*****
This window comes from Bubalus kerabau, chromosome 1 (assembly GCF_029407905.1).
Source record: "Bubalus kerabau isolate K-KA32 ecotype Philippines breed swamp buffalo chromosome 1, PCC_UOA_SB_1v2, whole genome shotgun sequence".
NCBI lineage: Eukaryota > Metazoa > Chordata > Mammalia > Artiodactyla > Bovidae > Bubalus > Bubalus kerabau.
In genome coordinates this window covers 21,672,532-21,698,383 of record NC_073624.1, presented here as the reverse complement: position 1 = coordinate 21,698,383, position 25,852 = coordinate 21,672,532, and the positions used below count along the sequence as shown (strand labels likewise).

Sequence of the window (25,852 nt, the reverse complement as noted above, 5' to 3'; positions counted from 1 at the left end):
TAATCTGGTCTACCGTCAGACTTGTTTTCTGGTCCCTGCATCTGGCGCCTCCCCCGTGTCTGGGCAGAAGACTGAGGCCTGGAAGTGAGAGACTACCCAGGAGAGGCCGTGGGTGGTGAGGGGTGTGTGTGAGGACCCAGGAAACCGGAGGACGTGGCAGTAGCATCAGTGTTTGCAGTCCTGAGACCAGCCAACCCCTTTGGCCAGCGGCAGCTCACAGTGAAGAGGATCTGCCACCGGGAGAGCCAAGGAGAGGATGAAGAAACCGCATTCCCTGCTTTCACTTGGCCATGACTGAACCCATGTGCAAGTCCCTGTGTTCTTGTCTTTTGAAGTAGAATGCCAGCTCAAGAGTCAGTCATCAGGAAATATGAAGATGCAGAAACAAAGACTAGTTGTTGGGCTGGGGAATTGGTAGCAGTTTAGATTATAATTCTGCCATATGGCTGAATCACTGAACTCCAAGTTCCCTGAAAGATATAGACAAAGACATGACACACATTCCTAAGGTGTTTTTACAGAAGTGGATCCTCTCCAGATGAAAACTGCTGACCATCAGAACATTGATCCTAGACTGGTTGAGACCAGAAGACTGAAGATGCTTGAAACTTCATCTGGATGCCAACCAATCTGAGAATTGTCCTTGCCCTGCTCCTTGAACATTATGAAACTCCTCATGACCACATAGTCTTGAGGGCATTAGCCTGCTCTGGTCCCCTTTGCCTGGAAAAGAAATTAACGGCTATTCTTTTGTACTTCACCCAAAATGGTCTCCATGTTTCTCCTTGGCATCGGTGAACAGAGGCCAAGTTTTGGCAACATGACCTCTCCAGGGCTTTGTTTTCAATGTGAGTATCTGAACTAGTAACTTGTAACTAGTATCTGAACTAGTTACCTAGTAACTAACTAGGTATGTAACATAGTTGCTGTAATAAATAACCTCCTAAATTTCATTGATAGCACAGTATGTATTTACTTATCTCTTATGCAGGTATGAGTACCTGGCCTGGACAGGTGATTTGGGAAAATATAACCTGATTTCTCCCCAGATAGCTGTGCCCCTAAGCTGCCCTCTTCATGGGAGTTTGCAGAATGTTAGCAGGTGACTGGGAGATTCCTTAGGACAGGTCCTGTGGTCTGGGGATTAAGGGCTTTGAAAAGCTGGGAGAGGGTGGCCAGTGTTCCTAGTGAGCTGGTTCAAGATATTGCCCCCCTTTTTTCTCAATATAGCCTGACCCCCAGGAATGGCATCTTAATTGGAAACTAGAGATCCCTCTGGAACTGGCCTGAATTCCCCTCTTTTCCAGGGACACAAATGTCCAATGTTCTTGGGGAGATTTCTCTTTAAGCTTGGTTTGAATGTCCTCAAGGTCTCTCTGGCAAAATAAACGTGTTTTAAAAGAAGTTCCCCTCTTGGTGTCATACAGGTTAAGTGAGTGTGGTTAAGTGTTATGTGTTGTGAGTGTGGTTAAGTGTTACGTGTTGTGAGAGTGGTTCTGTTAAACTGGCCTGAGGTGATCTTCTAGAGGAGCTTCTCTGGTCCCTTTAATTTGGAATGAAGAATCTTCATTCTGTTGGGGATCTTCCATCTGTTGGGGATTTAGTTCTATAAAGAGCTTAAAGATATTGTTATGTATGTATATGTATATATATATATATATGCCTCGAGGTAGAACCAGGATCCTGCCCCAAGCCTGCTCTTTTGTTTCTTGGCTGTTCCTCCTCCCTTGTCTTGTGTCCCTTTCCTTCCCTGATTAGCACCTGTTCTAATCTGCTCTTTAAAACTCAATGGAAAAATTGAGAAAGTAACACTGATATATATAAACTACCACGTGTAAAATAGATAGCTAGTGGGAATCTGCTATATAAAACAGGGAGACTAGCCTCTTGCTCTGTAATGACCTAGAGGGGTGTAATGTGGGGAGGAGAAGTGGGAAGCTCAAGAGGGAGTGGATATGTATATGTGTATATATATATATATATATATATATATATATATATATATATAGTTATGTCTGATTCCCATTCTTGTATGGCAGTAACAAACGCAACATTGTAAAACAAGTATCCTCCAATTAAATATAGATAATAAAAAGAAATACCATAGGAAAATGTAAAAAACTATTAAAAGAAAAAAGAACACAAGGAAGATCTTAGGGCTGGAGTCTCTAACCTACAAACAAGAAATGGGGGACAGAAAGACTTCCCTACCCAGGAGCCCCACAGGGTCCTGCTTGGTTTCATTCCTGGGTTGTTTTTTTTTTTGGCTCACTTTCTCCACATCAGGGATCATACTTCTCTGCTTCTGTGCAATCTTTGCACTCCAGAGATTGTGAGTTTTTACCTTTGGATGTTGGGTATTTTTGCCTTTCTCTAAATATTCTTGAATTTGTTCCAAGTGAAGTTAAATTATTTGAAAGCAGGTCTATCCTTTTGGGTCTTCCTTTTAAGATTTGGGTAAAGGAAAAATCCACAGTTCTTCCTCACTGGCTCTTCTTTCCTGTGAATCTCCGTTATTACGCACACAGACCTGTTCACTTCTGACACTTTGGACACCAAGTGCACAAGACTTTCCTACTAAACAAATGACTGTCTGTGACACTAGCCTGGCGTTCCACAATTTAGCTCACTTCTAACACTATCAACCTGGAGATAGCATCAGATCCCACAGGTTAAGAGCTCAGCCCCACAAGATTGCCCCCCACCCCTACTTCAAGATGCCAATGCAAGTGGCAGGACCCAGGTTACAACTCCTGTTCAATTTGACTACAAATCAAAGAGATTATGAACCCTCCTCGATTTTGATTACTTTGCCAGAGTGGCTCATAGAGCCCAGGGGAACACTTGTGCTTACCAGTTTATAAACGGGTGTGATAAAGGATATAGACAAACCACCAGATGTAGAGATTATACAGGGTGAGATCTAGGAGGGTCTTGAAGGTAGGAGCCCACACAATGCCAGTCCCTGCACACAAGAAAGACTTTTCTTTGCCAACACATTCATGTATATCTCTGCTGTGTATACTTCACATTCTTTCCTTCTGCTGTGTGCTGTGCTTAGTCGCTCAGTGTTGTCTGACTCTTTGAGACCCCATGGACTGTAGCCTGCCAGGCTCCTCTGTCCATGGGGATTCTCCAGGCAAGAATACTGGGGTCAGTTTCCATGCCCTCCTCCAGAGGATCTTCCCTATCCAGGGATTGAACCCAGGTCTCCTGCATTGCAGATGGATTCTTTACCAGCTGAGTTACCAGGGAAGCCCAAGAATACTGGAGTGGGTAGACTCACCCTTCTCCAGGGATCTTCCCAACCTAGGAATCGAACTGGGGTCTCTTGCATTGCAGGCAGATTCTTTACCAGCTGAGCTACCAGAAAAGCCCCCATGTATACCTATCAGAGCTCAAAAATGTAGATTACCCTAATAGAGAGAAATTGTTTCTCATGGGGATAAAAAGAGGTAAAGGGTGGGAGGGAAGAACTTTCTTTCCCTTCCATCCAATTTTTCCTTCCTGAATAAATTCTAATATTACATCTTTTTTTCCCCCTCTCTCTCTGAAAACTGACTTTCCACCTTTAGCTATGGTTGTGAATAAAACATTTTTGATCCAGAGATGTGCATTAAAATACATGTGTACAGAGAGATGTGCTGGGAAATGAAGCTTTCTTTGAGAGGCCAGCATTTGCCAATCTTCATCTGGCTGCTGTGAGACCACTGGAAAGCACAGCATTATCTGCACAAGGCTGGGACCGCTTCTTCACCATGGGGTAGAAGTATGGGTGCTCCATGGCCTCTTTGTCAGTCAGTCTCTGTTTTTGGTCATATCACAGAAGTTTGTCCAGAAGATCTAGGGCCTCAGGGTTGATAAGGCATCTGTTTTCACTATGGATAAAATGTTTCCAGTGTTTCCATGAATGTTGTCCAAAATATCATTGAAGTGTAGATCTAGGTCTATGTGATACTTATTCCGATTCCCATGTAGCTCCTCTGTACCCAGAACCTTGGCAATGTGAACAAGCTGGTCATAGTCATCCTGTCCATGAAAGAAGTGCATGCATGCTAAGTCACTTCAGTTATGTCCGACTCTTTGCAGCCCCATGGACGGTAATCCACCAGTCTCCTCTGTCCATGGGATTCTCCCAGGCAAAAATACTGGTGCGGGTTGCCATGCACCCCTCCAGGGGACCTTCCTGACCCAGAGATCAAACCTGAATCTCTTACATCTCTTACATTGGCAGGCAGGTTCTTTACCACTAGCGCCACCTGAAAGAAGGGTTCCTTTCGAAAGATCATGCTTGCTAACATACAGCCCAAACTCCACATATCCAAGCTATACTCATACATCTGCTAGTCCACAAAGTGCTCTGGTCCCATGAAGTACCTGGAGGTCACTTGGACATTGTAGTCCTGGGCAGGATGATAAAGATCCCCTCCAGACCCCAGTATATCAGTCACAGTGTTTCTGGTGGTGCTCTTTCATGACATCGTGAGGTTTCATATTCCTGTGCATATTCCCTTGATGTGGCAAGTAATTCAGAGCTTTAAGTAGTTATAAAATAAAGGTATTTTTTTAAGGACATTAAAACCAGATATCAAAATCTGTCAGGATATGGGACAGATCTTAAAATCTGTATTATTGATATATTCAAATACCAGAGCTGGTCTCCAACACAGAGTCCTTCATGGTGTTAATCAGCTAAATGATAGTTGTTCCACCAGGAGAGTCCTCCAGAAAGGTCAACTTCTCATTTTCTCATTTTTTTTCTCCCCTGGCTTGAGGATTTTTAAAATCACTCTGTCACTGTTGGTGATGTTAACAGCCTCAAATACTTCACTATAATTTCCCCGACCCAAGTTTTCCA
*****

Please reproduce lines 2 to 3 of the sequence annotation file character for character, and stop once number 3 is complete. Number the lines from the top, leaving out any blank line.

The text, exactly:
Source record: "Bubalus kerabau isolate K-KA32 ecotype Philippines breed swamp buffalo chromosome 1, PCC_UOA_SB_1v2, whole genome shotgun sequence".
NCBI lineage: Eukaryota > Metazoa > Chordata > Mammalia > Artiodactyla > Bovidae > Bubalus > Bubalus kerabau.